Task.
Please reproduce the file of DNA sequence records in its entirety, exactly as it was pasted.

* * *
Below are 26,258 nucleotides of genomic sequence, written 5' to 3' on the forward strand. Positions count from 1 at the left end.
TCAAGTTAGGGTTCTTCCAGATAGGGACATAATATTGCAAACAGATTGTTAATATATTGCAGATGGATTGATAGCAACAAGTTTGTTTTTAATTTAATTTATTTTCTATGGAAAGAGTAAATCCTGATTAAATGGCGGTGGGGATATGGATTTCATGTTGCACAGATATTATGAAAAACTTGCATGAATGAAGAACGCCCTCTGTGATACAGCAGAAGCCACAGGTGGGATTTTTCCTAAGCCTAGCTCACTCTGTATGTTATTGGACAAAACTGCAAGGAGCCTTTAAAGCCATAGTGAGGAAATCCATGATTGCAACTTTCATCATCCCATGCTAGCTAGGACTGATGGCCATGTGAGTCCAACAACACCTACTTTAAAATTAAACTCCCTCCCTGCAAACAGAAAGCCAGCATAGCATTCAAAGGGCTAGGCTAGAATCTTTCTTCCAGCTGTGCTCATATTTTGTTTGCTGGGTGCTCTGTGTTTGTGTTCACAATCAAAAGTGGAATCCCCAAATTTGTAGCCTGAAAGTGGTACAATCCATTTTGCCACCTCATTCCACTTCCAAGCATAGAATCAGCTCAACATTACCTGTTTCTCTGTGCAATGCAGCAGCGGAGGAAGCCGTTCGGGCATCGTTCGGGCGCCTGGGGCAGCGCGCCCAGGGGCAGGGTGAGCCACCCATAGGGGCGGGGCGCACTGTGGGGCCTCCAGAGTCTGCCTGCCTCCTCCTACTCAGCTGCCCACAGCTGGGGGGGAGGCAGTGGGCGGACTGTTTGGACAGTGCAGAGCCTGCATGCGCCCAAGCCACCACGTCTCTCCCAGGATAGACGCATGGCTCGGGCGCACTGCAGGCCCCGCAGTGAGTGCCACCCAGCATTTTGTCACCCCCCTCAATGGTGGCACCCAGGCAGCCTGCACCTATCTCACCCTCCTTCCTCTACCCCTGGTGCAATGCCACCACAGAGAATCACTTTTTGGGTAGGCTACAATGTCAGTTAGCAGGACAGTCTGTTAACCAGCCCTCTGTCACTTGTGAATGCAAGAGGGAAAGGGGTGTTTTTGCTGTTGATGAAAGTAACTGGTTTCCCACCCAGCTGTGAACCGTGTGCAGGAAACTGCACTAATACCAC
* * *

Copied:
Below are 26,258 nucleotides of genomic sequence, written 5' to 3' on the forward strand. Positions count from 1 at the left end.
TCAAGTTAGGGTTCTTCCAGATAGGGACATAATATTGCAAACAGATTGTTAATATATTGCAGATGGATTGATAGCAACAAGTTTGTTTTTAATTTAATTTATTTTCTATGGAAAGAGTAAATCCTGATTAAATGGCGGTGGGGATATGGATTTCATGTTGCACAGATATTATGAAAAACTTGCATGAATGAAGAACGCCCTCTGTGATACAGCAGAAGCCACAGGTGGGATTTTTCCTAAGCCTAGCTCACTCTGTATGTTATTGGACAAAACTGCAAGGAGCCTTTAAAGCCATAGTGAGGAAATCCATGATTGCAACTTTCATCATCCCATGCTAGCTAGGACTGATGGCCATGTGAGTCCAACAACACCTACTTTAAAATTAAACTCCCTCCCTGCAAACAGAAAGCCAGCATAGCATTCAAAGGGCTAGGCTAGAATCTTTCTTCCAGCTGTGCTCATATTTTGTTTGCTGGGTGCTCTGTGTTTGTGTTCACAATCAAAAGTGGAATCCCCAAATTTGTAGCCTGAAAGTGGTACAATCCATTTTGCCACCTCATTCCACTTCCAAGCATAGAATCAGCTCAACATTACCTGTTTCTCTGTGCAATGCAGCAGCGGAGGAAGCCGTTCGGGCATCGTTCGGGCGCCTGGGGCAGCGCGCCCAGGGGCAGGGTGAGCCACCCATAGGGGCGGGGCGCACTGTGGGGCCTCCAGAGTCTGCCTGCCTCCTCCTACTCAGCTGCCCACAGCTGGGGGGGAGGCAGTGGGCGGACTGTTTGGACAGTGCAGAGCCTGCATGCGCCCAAGCCACCACGTCTCTCCCAGGATAGACGCATGGCTCGGGCGCACTGCAGGCCCCGCAGTGAGTGCCACCCAGCATTTTGTCACCCCCCTCAATGGTGGCACCCAGGCAGCCTGCACCTATCTCACCCTCCTTCCTCTACCCCTGGTGCAATGCCACCACAGAGAATCACTTTTTGGGTAGGCTACAATGTCAGTTAGCAGGACAGTCTGTTAACCAGCCCTCTGTCACTTGTGAATGCAAGAGGGAAAGGGGTGTTTTTGCTGTTGATGAAAGTAACTGGTTTCCCACCCAGCTGTGAACCGTGTGCAGGAAACTGCACTAATACCAC